Compulsory Acquisition

NSW Court of Appeal revisits compulsory acquisition law

NSW Court of Appeal revisits compulsory acquisition law.jpg

On 6 September 2018, the NSW Court of Appeal (Bathurst CJ, Ward JA and Payne JA) delivered judgment in the case of Roads and Maritime Services v Desane Properties Pty Ltd [2018] NSWCA 196.

The case concerned the validity of a Proposed Acquisition Notice (PAN) that had been issued by the RMS for the compulsory acquisition of a property owned by Desane at Rozelle. The property was required as part of the proposed Rozelle Interchange associated with the Westconnex road project in Sydney.

The Court of Appeal (in a unanimous judgment) overturned the decision of the primary judge and found that the PAN was valid. Accordingly, the RMS was able to proceed with the acquisition of the property.

In its judgment, the Court of Appeal gave useful guidance as to the circumstances in which a PAN will be legally defective. The Court held that:

  • PANs are not required to strictly comply with the Approved Form under the Land Acquistion (Just Terms Compensation) Act 1991 (the Act) and that “substantial compliance” is sufficient;

  • similarly, PANs do not need to precisely adopt the language of the Act at the time of issue;

  • there is no requirement for a PAN to state the public purpose for the acquisition;

  • there was no improper purpose on the part of the RMS in relation to the acquisition of the property. The Court found that the critical time for assessing purpose is not when the PAN is issued, but at the time of acquisition. The Court overruled the finding of the trial judge that the RMS intended to acquire the property as open space and parkland - as this would only arise once construction of the underground interchange was complete. The Court adopted a liberal approach to the necessary “purpose” and found that that there was no need to identify the specific purpose with precision at the time the PAN was issued.

Lessons from the Case

The case provides important appellant guidance as to the circumstances in which a PAN may be legally invalid.

The overriding theme of the case is that Courts should adopt a measure of flexibility when the validity of a PAN is challenged. That said, Councils and government agencies still need to exercise great care in the preparation of PANs and the surrounding process to avoid subsequent legal challenges to a compulsory acquisition.

For further information please don’t hesitate to contact:

Justin Conomy
Special Counsel
justin@couttslegal.com.au
1300 268 887

This blog is merely general and non specific information on the subject matter and is not and should not be considered or relied on as legal advice. Coutts is not responsible for any cost, expense, loss or liability whatsoever in relation to this blog, including all or any reliance on this blog or use or application of this blog by you.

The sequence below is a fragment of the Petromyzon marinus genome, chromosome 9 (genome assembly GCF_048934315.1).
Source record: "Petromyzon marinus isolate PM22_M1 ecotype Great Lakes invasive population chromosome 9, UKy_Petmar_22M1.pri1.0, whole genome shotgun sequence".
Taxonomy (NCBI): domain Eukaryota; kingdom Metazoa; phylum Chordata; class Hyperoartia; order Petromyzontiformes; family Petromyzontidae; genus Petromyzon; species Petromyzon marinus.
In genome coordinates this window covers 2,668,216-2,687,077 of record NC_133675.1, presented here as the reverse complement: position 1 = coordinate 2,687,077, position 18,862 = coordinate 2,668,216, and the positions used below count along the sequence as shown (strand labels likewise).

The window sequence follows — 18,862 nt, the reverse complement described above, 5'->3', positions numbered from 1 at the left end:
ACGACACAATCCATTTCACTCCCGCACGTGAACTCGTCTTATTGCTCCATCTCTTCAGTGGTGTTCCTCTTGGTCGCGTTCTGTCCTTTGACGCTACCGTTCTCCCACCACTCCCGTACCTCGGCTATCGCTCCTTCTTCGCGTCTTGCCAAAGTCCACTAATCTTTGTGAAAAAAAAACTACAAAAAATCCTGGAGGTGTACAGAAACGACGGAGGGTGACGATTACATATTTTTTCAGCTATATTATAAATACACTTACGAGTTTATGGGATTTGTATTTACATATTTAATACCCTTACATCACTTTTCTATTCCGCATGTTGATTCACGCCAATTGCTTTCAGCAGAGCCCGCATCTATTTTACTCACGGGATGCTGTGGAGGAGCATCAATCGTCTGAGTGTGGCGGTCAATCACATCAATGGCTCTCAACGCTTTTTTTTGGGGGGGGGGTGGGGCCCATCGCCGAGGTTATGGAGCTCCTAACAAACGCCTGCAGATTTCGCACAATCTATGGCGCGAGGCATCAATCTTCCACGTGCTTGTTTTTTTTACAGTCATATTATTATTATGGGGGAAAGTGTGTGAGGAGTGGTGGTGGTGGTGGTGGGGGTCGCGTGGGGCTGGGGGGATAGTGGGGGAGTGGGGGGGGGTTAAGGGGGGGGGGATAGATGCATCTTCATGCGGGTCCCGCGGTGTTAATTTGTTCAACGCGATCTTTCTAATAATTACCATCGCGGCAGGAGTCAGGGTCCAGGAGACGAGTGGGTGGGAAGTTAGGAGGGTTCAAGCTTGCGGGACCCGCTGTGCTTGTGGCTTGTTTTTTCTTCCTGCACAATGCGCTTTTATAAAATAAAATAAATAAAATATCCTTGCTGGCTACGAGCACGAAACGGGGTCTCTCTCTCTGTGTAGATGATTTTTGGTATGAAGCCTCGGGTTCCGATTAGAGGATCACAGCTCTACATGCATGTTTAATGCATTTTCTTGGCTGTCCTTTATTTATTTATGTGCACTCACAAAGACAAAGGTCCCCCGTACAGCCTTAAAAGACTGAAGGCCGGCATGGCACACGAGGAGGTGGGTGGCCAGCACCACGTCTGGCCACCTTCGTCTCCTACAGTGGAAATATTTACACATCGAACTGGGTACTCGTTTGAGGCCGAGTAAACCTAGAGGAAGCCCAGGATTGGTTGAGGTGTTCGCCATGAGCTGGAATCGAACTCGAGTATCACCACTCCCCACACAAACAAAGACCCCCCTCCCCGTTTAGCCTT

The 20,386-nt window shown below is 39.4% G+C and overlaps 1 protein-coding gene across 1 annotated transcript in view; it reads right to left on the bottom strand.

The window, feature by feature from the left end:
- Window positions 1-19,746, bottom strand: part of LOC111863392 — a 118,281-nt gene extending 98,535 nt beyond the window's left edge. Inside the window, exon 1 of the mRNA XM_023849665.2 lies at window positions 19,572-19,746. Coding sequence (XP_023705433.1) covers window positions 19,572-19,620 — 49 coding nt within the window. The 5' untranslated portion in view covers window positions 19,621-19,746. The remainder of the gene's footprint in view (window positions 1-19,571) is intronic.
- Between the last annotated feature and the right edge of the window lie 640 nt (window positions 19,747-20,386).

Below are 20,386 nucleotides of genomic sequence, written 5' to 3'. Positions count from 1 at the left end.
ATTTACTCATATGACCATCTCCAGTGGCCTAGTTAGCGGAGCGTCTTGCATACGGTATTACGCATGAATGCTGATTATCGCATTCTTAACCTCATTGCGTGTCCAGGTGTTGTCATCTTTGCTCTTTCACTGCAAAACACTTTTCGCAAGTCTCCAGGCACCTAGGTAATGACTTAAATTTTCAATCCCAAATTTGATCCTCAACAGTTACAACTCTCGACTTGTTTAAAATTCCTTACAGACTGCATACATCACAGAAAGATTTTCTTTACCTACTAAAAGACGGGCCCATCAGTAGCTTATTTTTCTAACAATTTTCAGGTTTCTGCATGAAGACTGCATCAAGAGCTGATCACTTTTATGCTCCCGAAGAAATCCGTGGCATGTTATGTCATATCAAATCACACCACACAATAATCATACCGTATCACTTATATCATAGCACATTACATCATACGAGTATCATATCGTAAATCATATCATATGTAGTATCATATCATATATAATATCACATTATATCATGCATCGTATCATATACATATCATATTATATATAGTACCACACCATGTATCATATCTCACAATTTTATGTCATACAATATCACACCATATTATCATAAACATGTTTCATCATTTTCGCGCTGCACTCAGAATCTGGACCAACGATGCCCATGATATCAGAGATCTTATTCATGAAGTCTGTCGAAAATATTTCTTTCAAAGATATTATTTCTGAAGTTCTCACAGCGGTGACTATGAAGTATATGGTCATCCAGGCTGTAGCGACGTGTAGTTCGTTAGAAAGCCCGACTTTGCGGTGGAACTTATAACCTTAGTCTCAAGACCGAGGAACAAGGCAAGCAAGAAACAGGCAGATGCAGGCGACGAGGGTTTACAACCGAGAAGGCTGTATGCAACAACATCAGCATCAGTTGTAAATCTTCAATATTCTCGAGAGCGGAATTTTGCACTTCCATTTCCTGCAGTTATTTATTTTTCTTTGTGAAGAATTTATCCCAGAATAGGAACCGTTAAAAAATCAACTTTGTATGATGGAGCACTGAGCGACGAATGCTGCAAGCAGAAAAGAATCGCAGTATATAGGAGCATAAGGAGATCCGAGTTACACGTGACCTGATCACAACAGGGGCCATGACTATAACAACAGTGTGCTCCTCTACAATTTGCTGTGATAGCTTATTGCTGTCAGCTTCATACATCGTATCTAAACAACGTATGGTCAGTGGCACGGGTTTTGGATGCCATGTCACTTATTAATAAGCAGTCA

Simple overview of Compulsory Acquisition

All levels of government can acquire privately owned land for public purposes, for example road widening. The law does allow for the Government to acquire all of the land, part of the land or an interest in the land for example, an easement. However, there is plenty for a property owner to do to ensure that they get the best deal possible and this is why you should see the experts at Coutts.

 

The government authority that is proposing to acquire the private land is called the acquiring authority. Land can be acquired by agreement, or in the event that an agreement cannot be reached, by compulsory acquisition at a value determined by the Valuer General.

 

For the acquiring authority to compulsorily acquire land they must first serve the landowner with a Proposed Acquisition Notice (also called a PAN). Under recent amendments to the Land Acquisition (Just Terms Compensation) Act 1991 the acquiring authority must negotiate with the landowner for 6 months prior to the issuing of a PAN.

 

From the time that the landowner, or an interested party (for example a lessee) is issued with a PAN there are strict timeframes that must be adhered to. At Coutts we have specialist experience in this area of law as to the rights of the landowner or the interested party and the procedures to be followed and can help with this process and ensuring you get the best deal for you.

 

Five things to be aware of when the acquiring authority comes knocking on your door:

 

1. Do not sign any documents without getting expert legal advice;

2. Get legal advice – usually the reasonable costs of your legal advice are paid for by the acquiring authority;

3. You have the right to engage a Valuer – usually the reasonable costs of your valuer are paid for by the acquiring authority;

4. Always ask the acquiring authority for a full copy of its valuation if they are making an offer,

5. You have the right to be compensated and to negotiate the best deal for you.

 

For any further advice or legal assistance on this issue, please contact us at Coutts on 1300 268 887